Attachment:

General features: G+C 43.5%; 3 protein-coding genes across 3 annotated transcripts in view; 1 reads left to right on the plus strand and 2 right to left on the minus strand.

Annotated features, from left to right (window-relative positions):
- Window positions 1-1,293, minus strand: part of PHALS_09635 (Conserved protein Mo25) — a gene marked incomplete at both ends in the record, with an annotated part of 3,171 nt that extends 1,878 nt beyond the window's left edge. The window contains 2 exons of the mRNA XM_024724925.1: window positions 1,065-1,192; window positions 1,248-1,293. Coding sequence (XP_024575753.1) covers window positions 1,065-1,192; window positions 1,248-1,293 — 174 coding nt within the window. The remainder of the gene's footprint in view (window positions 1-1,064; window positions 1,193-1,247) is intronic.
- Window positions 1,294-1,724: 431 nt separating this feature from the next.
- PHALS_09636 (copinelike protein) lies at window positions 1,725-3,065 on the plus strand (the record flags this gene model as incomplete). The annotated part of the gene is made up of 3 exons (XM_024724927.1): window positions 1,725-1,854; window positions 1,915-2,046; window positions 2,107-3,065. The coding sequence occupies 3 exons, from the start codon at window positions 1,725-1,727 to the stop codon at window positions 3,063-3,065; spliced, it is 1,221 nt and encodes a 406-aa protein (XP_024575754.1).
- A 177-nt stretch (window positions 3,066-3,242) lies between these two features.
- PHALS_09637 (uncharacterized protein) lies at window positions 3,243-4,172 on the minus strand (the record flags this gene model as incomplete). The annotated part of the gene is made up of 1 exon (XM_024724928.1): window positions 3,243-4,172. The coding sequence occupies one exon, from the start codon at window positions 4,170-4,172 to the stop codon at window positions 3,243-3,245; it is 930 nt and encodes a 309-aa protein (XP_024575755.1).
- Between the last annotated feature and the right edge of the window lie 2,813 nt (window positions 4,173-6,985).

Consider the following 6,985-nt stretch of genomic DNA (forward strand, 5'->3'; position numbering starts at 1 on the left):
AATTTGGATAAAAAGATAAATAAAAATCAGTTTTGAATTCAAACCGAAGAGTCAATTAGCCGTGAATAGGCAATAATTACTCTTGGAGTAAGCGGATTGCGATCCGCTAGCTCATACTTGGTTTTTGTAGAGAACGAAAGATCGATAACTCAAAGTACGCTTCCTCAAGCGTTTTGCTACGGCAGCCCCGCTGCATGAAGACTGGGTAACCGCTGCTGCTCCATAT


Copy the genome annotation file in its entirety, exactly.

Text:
General features: G+C 43.5%; 3 protein-coding genes across 3 annotated transcripts in view; 1 reads left to right on the plus strand and 2 right to left on the minus strand.

Annotated features, from left to right (window-relative positions):
- Window positions 1-1,293, minus strand: part of PHALS_09635 (Conserved protein Mo25) — a gene marked incomplete at both ends in the record, with an annotated part of 3,171 nt that extends 1,878 nt beyond the window's left edge. The window contains 2 exons of the mRNA XM_024724925.1: window positions 1,065-1,192; window positions 1,248-1,293. Coding sequence (XP_024575753.1) covers window positions 1,065-1,192; window positions 1,248-1,293 — 174 coding nt within the window. The remainder of the gene's footprint in view (window positions 1-1,064; window positions 1,193-1,247) is intronic.
- Window positions 1,294-1,724: 431 nt separating this feature from the next.
- PHALS_09636 (copinelike protein) lies at window positions 1,725-3,065 on the plus strand (the record flags this gene model as incomplete). The annotated part of the gene is made up of 3 exons (XM_024724927.1): window positions 1,725-1,854; window positions 1,915-2,046; window positions 2,107-3,065. The coding sequence occupies 3 exons, from the start codon at window positions 1,725-1,727 to the stop codon at window positions 3,063-3,065; spliced, it is 1,221 nt and encodes a 406-aa protein (XP_024575754.1).
- A 177-nt stretch (window positions 3,066-3,242) lies between these two features.
- PHALS_09637 (uncharacterized protein) lies at window positions 3,243-4,172 on the minus strand (the record flags this gene model as incomplete). The annotated part of the gene is made up of 1 exon (XM_024724928.1): window positions 3,243-4,172. The coding sequence occupies one exon, from the start codon at window positions 4,170-4,172 to the stop codon at window positions 3,243-3,245; it is 930 nt and encodes a 309-aa protein (XP_024575755.1).
- Between the last annotated feature and the right edge of the window lie 2,813 nt (window positions 4,173-6,985).

Consider the following 6,985-nt stretch of genomic DNA (forward strand, 5'->3'; position numbering starts at 1 on the left):
AATTTGGATAAAAAGATAAATAAAAATCAGTTTTGAATTCAAACCGAAGAGTCAATTAGCCGTGAATAGGCAATAATTACTCTTGGAGTAAGCGGATTGCGATCCGCTAGCTCATACTTGGTTTTTGTAGAGAACGAAAGATCGATAACTCAAAGTACGCTTCCTCAAGCGTTTTGCTACGGCAGCCCCGCTGCATGAAGACTGGGTAACCGCTGCTGCTCCATAT